Thursday, March 29, 2012

In which we have shameless self-googling

In today's news, the internet has awesome things:

I really like it when people talk about my work. I also like talking about other people's work:

  • "My Dignity in Scars" by Cory Skerry: I read the demons in this fascinating story as a metaphor for cancer, maybe, an illness that takes people on a long journey away from the familiar. An illness that can become inseparable from a person's identity, and even a source of strength.
  • "Chorus of the Dead" by S.E. Gale: sorrowful and sweet, exploring the collision between a quotidian life and the enormous strangeness of death

And finally, congratulations to the winners of the Friends of the Merril Contest!

Monday, March 19, 2012

In which I digress


The day I finished the final polish of Scars of Kinship (aka New Moon's Giant Cock, etc) I also went to a gallery opening. The exhibit featured three artists who all think about people in places, which was incredibly appropriate for a fiction writer.

Laura St Pierre's art was the most affecting for me: not only were each of the pieces similar to short stories in their depiction of a person in a place with a problem, but the setting was Grande Prairie, a place where I spent a fair bit of time during my formative years--and the problem I had there was similar to the problem her character has.

Grande Prairie is a rich but very transient city. People move there for jobs: oil industry or forestry industry, for example. Jobs in these fields are very tough. Physically, they beat the crap out of you. Emotionally, they isolate you, and they make you depend on a tiny group of comrades, which means you can lose perspective pretty thoroughly. You can't stay connected to the wider culture when you're living in the bush and you see town one night in five weeks and the only place that will take your money is a peeler bar.

The protagonist in Laura St Pierre's installations is a transient person, constructing dwellings out of cloth and light, in liminal spaces, in a city where every space is liminal. I loved chatting with her about how character develops place, and how place develops character.

Her show is on until the end of the month, for any Torontonians interested: Gallery 44, 401 Richmond W.

Monday, March 5, 2012

Story Day!

"Nightfall in the Scent Garden" is up today.

This is one of several stories I've written about unrequited love: in this case, the love a teenaged lesbian feels for her best friend, who is straight. It's also about the Queen of Faerie, who you do not want to meet. And most of all, it's about bargains, and how we don't always know what we're giving up.

The scent garden is a real place which I visited as a child--I've been meaning to set a story there for ages, and I finally found the right one.

Saturday, March 3, 2012

In which I set'em up and knock'em down

Took a break from writing today because it is the weekend! Having only one job for this period is awesome.

Now I know the answer to the "how the hell do other people do it" question. Because today, my Saturday, I actually *felt like* doing some of the random crap that piled up through the week. Normally, this stuff is WAY at the bottom of my priority list, under a pile of hate and scorn and you-can't-make-me. Today, I just did it. You may be totally bored by this, but I am--kid you not--almost as proud of this day as I was of yesterday!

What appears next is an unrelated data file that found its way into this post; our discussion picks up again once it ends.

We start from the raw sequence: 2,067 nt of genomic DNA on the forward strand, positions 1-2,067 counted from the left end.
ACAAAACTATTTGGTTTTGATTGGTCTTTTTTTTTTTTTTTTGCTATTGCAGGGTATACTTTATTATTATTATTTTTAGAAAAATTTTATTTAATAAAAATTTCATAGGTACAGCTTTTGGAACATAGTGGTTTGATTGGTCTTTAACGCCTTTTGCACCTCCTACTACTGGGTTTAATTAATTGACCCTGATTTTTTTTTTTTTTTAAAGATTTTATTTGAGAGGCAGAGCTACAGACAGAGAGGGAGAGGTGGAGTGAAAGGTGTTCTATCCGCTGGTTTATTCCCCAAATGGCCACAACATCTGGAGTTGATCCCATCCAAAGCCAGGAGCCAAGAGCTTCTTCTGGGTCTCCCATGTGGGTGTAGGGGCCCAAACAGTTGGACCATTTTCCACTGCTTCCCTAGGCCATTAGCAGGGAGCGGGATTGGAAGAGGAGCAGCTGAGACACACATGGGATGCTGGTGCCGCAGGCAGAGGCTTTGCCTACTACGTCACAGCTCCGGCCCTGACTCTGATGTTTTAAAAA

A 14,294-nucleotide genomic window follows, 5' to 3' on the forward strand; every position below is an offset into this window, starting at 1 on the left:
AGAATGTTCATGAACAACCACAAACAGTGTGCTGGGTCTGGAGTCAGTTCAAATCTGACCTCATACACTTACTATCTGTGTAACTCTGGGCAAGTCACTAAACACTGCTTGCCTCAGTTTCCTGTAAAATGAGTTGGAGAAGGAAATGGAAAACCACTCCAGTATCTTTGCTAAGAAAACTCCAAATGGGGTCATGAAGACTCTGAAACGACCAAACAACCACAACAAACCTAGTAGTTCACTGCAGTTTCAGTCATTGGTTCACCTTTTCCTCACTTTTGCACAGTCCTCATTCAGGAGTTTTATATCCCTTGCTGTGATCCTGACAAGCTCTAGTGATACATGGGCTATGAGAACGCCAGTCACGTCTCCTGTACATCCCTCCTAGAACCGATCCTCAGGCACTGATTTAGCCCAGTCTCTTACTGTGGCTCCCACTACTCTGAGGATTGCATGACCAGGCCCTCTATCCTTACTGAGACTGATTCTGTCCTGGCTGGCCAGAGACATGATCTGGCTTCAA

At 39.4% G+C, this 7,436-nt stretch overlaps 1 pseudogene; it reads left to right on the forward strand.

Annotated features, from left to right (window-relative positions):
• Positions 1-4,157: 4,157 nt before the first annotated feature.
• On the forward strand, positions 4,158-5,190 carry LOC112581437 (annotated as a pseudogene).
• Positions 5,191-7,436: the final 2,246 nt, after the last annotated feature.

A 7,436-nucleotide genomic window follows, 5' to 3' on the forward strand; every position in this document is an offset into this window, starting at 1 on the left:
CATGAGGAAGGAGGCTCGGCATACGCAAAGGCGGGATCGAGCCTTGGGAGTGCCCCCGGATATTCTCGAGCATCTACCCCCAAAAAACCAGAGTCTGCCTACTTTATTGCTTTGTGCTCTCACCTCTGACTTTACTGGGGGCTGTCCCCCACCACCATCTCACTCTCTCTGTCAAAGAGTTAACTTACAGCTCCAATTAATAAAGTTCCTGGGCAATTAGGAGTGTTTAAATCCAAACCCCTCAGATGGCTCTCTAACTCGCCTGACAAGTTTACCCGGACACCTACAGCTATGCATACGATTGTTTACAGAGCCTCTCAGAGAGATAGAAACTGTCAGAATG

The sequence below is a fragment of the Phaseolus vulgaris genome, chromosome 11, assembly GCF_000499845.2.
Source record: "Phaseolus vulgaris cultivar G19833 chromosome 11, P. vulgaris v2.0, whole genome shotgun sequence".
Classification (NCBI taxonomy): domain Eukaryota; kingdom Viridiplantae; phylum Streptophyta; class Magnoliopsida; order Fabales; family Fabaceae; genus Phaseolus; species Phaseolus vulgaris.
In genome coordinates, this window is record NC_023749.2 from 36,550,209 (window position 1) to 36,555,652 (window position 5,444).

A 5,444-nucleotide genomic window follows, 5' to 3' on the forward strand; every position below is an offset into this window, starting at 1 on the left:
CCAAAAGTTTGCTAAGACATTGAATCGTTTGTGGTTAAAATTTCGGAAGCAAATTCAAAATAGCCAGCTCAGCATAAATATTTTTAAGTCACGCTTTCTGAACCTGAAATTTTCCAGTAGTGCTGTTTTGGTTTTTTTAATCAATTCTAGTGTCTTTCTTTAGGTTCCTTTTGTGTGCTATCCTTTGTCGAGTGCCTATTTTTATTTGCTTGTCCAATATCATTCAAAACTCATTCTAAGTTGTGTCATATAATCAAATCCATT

In which we get a bit off-colour

The working title for this book has been New Moon's Egg for the past week or so. On sharing this with friends last night, the response was a unanimous 'meh'.

Unpacking the response, both the moon and eggs are feminine concepts in our culture, and they are also round(ish) objects. This title doesn't suggest any of the violent or masculine elements of the book, which are substantial.

People had more or less helpful suggestions of how to introduce some testosterone into the title (I am not going with New Moon's Giant Cock, however). Conceptually, this makes total sense...and I am now back to square one.

Thematically, this book is about family damage; literally, it's about a witch who uses eggs in her magic, and a supernatural dude with a craving for bloody violence. "Witch" and "magic" both feel too light, as they're often used in YA fantasy titles; "egg" is hard to combine with anything violent. Anything with "blood" has already been done (especially now that the publishing world has been into paranormal romance for a decade). "Kin" is also a totally overused word, especially in fantasy.

O readers, suggestions are very welcome...

Friday, March 2, 2012

"I have seen the sunrise over the river"

DONE.

This book is so done.

Right on schedule.

*genius hands*

Now I've got a whole other week to do my agent queries, finish and submit the stories in the pipe, vote for the Nebulas, set up my con arrangements for the rest of the year and conduct other writerly business.

Whose life is this?

Mine, mine, mine.

Thursday, March 1, 2012

Also...

...there is a new Ideomancer today! Three beautiful, creepy and accomplished stories from S.E. Gale, George Galuschak and Sofia Samatar, plus a selection of poetry and reviews for your delectation.

"these blood red eyes"

Today's progress: 72,000 words, tighter by the day; no new scenes, because we're past that now, and into the thread-tugging, word-tweaking phase.

I am also very well versed in the phases of the moon as related to the calendar in April through July, 2010.

Fetishes: wouldn't you like to know?

Soundtrack: Tori Amos, Black Keys

Sustenance: Ravi Soups

Nice news: I can't really say anything about it, but it will be nice when I can.

Next steps: tomorrow is the grand finale read-through, which I plan to do in a different font, in a different locale such as the coffee shop. Dialogue also needs to be read aloud (or at least mouthed, depending on who else is in the coffee shop!)